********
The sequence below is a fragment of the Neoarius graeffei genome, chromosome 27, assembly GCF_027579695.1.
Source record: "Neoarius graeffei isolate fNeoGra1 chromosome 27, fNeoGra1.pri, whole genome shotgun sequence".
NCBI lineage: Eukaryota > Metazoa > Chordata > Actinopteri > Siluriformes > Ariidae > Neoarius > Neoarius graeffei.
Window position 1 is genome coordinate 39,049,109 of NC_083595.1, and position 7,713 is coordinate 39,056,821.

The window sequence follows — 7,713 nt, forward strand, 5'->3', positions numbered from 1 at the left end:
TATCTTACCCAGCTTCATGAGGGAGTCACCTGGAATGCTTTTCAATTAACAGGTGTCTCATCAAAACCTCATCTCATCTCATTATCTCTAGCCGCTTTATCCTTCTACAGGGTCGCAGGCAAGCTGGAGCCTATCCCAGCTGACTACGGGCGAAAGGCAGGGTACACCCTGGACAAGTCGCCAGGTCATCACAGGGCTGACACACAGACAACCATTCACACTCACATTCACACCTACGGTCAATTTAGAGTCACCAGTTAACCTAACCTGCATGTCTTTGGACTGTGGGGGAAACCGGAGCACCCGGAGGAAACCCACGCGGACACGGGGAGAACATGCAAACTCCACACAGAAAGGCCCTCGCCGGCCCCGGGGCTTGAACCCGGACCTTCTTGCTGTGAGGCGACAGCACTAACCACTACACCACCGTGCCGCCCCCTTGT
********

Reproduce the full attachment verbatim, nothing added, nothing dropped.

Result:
The sequence below is a fragment of the Neoarius graeffei genome, chromosome 27, assembly GCF_027579695.1.
Source record: "Neoarius graeffei isolate fNeoGra1 chromosome 27, fNeoGra1.pri, whole genome shotgun sequence".
NCBI lineage: Eukaryota > Metazoa > Chordata > Actinopteri > Siluriformes > Ariidae > Neoarius > Neoarius graeffei.
Window position 1 is genome coordinate 39,049,109 of NC_083595.1, and position 7,713 is coordinate 39,056,821.

The window sequence follows — 7,713 nt, forward strand, 5'->3', positions numbered from 1 at the left end:
TATCTTACCCAGCTTCATGAGGGAGTCACCTGGAATGCTTTTCAATTAACAGGTGTCTCATCAAAACCTCATCTCATCTCATTATCTCTAGCCGCTTTATCCTTCTACAGGGTCGCAGGCAAGCTGGAGCCTATCCCAGCTGACTACGGGCGAAAGGCAGGGTACACCCTGGACAAGTCGCCAGGTCATCACAGGGCTGACACACAGACAACCATTCACACTCACATTCACACCTACGGTCAATTTAGAGTCACCAGTTAACCTAACCTGCATGTCTTTGGACTGTGGGGGAAACCGGAGCACCCGGAGGAAACCCACGCGGACACGGGGAGAACATGCAAACTCCACACAGAAAGGCCCTCGCCGGCCCCGGGGCTTGAACCCGGACCTTCTTGCTGTGAGGCGACAGCACTAACCACTACACCACCGTGCCGCCCCCTTGT